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taking a listen

by Ryan Snyder

reviews of the moment

BraveyoungWe Are Lonely Animals

Formerly known as Giant, sometimes known as Low Sky, Braveyoung’s long-awaited follow-up to their 2009 EP Bloom finds them going away from their sludge/doom metal beginnings for the sound they threw away an entire recording session to find. We Are Lonely Animals is a brooding, minimalistic collection inspired by the band’s passion for heavy, heavy sounds.

Like the title of opener “Flesh and Bone” suggests, it’s a track composed only of a simple, repeated piano progression and a barely-there cello, almost as if to represent the basic constructs of what makes music. There’s several seconds of silence preceding many tracks, best utilized on “The Weight of Loss is Whole,” whose introductory notes feel as if they arrive from nothing. It’s also one of the few songs with vocals, mixed very low, but there’s surprisingly a lot happening here. The tracks here are incredibly sparse, often gorgeous, though for those not predisposed to the trappings of minimalism, you find yourself sitting around waiting for something to happen.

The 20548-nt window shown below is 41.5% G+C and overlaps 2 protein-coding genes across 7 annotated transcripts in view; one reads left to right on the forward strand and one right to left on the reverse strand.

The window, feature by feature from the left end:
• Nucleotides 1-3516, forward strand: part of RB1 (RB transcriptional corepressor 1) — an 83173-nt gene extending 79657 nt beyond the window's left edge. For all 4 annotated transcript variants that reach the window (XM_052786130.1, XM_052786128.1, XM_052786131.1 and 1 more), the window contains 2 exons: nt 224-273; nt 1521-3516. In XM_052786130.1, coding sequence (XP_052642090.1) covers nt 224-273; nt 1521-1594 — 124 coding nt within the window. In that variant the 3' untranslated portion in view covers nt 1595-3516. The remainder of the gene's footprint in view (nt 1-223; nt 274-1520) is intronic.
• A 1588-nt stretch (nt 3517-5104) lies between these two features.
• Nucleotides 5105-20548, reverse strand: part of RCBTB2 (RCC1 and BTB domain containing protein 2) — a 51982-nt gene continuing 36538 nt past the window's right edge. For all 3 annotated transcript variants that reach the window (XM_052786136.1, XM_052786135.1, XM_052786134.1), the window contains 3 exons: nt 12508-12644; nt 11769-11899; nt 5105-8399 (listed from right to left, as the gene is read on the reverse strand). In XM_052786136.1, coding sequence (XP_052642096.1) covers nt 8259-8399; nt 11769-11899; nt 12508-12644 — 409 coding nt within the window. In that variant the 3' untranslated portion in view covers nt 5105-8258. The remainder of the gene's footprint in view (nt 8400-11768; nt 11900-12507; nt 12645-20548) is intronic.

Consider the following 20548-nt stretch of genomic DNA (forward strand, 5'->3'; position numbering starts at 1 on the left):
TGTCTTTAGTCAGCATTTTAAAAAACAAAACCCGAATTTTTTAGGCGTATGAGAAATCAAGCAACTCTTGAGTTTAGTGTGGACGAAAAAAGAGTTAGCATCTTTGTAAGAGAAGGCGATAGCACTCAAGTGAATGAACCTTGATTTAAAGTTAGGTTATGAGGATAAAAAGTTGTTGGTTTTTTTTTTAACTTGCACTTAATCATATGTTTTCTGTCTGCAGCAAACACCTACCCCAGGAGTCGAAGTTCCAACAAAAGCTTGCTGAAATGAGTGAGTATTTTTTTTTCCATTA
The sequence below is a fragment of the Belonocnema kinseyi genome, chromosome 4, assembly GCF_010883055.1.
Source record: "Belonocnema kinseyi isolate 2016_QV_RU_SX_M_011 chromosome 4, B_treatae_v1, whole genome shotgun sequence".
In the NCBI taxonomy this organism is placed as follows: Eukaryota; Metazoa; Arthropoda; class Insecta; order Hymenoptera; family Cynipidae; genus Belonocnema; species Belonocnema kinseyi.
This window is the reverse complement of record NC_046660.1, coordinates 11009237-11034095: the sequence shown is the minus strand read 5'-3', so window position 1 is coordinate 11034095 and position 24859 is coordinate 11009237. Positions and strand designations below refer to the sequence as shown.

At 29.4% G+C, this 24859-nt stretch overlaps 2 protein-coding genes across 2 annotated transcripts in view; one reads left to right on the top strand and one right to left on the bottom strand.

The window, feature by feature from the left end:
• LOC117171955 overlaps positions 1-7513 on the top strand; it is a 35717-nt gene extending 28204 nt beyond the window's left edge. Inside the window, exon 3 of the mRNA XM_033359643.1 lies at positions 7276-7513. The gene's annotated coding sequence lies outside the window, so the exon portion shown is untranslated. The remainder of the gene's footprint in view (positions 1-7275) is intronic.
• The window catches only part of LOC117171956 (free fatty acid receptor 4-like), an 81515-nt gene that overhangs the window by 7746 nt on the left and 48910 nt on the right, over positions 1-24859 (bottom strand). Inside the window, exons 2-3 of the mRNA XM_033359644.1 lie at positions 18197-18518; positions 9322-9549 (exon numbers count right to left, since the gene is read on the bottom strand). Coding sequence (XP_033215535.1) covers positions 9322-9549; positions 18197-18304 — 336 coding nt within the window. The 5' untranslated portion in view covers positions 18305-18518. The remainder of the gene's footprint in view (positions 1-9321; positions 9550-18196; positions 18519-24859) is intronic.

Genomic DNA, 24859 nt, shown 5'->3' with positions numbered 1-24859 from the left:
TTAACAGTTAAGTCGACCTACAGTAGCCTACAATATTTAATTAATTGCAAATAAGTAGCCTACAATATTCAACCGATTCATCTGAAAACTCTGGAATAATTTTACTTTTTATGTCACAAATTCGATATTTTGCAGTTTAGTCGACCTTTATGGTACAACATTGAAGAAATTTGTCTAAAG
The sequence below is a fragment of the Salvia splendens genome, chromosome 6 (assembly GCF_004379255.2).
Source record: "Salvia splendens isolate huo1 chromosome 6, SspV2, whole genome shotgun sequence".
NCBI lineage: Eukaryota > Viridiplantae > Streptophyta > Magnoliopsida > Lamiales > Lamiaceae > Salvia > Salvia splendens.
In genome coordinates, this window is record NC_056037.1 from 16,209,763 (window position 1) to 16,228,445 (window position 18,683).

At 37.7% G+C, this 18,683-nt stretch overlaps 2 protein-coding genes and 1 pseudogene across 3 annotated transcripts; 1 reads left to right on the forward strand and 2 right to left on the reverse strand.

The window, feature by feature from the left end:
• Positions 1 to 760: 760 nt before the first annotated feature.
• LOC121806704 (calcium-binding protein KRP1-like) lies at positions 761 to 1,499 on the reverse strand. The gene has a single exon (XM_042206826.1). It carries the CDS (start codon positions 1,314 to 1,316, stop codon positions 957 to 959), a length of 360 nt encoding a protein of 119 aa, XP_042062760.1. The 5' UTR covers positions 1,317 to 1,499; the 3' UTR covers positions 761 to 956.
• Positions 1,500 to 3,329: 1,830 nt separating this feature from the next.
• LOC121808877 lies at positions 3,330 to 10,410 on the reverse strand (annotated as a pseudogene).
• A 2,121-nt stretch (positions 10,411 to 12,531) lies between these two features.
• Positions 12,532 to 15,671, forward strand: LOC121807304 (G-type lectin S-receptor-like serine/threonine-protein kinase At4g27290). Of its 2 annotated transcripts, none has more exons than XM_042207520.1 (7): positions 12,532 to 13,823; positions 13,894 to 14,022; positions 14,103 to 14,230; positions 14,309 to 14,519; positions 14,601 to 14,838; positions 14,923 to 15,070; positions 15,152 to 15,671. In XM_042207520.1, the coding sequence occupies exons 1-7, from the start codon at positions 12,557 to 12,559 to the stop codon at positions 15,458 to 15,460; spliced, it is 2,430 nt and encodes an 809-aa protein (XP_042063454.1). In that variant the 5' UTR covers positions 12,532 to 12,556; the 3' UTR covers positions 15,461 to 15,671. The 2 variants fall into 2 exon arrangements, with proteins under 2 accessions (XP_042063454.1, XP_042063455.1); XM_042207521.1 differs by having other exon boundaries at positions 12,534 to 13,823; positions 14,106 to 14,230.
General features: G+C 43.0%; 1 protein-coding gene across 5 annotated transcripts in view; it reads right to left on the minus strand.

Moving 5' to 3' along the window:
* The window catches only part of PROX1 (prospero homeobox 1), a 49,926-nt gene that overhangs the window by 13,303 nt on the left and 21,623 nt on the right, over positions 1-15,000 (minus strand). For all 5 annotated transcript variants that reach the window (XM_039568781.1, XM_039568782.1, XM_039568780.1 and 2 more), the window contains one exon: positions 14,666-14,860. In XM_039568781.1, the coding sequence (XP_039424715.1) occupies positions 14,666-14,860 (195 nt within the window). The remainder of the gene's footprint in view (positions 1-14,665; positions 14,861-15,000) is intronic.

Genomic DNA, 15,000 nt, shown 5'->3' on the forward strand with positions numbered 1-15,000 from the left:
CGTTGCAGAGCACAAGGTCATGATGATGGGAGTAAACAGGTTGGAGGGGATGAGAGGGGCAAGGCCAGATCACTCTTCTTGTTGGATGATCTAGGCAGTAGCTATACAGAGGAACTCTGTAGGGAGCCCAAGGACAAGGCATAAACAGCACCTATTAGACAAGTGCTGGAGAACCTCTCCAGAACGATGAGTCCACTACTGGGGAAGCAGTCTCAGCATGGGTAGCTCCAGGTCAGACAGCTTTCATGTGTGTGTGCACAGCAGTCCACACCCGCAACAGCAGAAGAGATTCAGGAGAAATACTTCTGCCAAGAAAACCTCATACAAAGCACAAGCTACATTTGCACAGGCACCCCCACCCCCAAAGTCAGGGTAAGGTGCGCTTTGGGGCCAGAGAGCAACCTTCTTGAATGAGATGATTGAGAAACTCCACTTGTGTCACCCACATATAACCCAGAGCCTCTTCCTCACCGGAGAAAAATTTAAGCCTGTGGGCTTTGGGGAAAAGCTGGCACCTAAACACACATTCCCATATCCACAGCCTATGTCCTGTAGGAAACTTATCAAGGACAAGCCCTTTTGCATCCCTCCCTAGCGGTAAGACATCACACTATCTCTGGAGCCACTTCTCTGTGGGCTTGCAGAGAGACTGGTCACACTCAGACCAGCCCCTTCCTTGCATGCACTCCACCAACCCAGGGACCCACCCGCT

Only sometimes does it, but that’s quite alright.

76/100

Braveyoung will host their album release show Thursday at Legitimate Business. Harvard will support.

Wild Nothing — Golden Haze

The spring 2010 debut by Virginia native Jack Tatum, otherwise known as Wild Nothing, was gobbled up with such voracity that an EP only a few months later doesn’t come close to oversaturation. It was one of the best debuts of 2010, no doubt about it, but could what’s essentially a hurried release hold the same water? Close. Tatum recaptures the same Curemeets-10,000 Maniacs wistful pop fragility in a smaller dose with dreamy synth, trebly guitars and cheap drum-machine layers ripped straight from the ’80s. The themes are no different either, with six songs primarily acting as a continuation of the Gemini debut’s dreamy aloofness. Tatum’s vocals show scant versatility, but it’s just enough through the course of the EP that it’s not dominated by sameness. Opener “Golden Haze” finds his nasally tenor picking up where the last album left off, but he channels Hot Chip’s Alexis Taylor on “Take Me In” and MGMT’s Andrew VanWyngarden on “Vultures Like Lovers.” Golden Haze is not quite an evolution for Wild Nothing, but it’s close.

69/100

Wild Nothing will perform at Guilford College Wednesday with Abe Vigoda.

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